Magnification $M$ is defined as $\frac{-d_i}{d_o}$, where $d_i$ and $d_o$ denote the image distance and object distance, respectively. For a given camera, is the value $M$ typically the same for all values of $d_o$? That is, is it true that $\frac{d_{i_1}}{d_{o_1}} = \frac{d_{i_2}}{d_{o_2}}$ for all $d_{o_1}, d_{o_2}$ where $d_{i_1}$ and $d_{i_2}$ are the corresponding image distances?


Yes for a given camera with a fixed focus lens, sensor size and sensor to lens distance the optical magnification; $$ M = |{ \frac{ h_{obj} }{h_{img} } }|$$ which is object vertical length divided by its image length on the sensor (a number less than unity, hence a reduction, unless a macro image is taken with a macro lens wihich has a true magnification) will be a constant for most of the proper object distance range.

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  • $\begingroup$ But, given an image and a magnification value, is there a way to work out $h_{img}$? Can pixels in an image be converted to physical height in mm? $\endgroup$ – John M. Oct 21 '17 at 13:47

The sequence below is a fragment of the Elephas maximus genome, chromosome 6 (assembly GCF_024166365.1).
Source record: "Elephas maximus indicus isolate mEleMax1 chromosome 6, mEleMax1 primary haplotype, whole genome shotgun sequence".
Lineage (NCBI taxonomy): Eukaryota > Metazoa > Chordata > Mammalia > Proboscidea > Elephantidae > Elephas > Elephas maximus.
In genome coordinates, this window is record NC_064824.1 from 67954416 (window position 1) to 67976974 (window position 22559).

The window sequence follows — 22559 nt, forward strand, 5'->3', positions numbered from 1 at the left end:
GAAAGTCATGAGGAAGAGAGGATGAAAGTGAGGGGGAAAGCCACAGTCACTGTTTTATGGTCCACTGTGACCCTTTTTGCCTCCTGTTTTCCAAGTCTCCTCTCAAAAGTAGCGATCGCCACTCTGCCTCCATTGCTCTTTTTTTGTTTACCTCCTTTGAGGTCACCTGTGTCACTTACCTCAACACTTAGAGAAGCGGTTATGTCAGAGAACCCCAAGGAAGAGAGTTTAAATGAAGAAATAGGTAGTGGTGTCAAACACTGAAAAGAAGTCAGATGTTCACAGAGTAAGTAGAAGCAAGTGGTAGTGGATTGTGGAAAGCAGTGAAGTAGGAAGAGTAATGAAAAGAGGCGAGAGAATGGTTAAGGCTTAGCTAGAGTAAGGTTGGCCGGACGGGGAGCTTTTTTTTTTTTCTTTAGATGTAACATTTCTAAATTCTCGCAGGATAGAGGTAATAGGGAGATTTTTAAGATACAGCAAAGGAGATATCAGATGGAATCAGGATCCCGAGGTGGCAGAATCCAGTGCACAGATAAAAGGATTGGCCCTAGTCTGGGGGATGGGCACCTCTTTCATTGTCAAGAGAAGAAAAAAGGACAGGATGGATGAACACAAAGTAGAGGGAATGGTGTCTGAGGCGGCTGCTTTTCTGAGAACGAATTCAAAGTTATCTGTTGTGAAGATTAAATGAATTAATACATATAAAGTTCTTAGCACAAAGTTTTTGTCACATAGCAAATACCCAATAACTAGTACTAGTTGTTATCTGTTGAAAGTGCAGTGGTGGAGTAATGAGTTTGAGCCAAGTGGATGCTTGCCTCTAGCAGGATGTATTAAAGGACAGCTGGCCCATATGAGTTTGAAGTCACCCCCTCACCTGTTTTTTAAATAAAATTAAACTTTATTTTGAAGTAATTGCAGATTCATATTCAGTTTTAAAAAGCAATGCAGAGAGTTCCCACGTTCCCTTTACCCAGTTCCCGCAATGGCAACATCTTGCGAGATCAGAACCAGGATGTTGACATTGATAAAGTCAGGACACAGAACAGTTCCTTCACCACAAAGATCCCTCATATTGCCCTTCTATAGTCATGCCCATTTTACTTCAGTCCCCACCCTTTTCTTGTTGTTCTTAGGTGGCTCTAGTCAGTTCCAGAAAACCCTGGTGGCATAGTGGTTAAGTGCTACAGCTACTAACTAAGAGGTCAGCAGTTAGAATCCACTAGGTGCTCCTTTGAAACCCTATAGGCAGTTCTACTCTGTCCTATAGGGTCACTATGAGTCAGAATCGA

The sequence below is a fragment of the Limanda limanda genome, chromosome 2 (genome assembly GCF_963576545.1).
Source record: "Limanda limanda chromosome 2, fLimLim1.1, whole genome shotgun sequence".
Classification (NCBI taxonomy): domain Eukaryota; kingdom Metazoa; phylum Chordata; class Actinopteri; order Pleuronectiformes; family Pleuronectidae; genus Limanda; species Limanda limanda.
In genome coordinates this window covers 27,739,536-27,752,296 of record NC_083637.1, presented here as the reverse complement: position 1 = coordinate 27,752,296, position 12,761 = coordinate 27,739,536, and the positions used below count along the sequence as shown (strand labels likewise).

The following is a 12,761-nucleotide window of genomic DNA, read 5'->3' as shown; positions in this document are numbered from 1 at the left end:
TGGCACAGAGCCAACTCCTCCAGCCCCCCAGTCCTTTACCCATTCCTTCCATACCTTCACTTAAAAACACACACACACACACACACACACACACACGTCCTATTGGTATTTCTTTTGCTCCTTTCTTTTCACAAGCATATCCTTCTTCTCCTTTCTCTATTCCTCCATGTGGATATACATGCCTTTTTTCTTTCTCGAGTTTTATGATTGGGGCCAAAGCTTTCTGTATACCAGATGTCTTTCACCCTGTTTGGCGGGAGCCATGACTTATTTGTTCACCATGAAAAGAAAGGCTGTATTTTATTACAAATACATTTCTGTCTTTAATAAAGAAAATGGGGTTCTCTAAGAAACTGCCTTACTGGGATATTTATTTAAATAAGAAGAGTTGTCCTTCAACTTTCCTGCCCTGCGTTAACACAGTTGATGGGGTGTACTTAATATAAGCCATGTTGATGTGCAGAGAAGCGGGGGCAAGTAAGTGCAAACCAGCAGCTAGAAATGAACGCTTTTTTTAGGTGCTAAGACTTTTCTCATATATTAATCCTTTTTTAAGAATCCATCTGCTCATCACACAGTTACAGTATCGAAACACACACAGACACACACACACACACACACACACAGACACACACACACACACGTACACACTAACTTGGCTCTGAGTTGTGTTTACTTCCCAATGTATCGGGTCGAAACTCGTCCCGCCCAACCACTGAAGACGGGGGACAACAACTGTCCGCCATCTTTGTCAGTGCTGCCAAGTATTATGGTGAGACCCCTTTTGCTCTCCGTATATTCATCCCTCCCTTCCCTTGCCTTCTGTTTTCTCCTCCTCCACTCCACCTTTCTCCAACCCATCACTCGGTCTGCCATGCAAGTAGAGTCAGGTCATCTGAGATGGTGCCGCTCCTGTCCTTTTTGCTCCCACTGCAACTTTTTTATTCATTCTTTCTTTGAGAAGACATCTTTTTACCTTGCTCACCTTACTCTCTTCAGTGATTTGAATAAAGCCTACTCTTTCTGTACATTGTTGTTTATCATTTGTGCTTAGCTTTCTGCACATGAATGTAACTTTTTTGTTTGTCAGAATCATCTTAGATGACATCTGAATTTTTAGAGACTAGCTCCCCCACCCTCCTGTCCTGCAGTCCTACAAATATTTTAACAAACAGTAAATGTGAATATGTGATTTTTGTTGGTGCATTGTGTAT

• $\begingroup$ yes of course you have to convert pixel size to real world size. $\endgroup$ – Fat32 Oct 21 '17 at 13:50
  • $\begingroup$ But isn't the pixel to mm conversion dependent on the resolution of the display? Can the conversion be done programmatically? $\endgroup$ – John M. Oct 21 '17 at 14:02
  • $\begingroup$ yes and yes. You have a sensor size and total number of pixels (resolution) from which you find the conversion scale factor as $s_f$ mm/pixel $\endgroup$ – Fat32 Oct 21 '17 at 14:18

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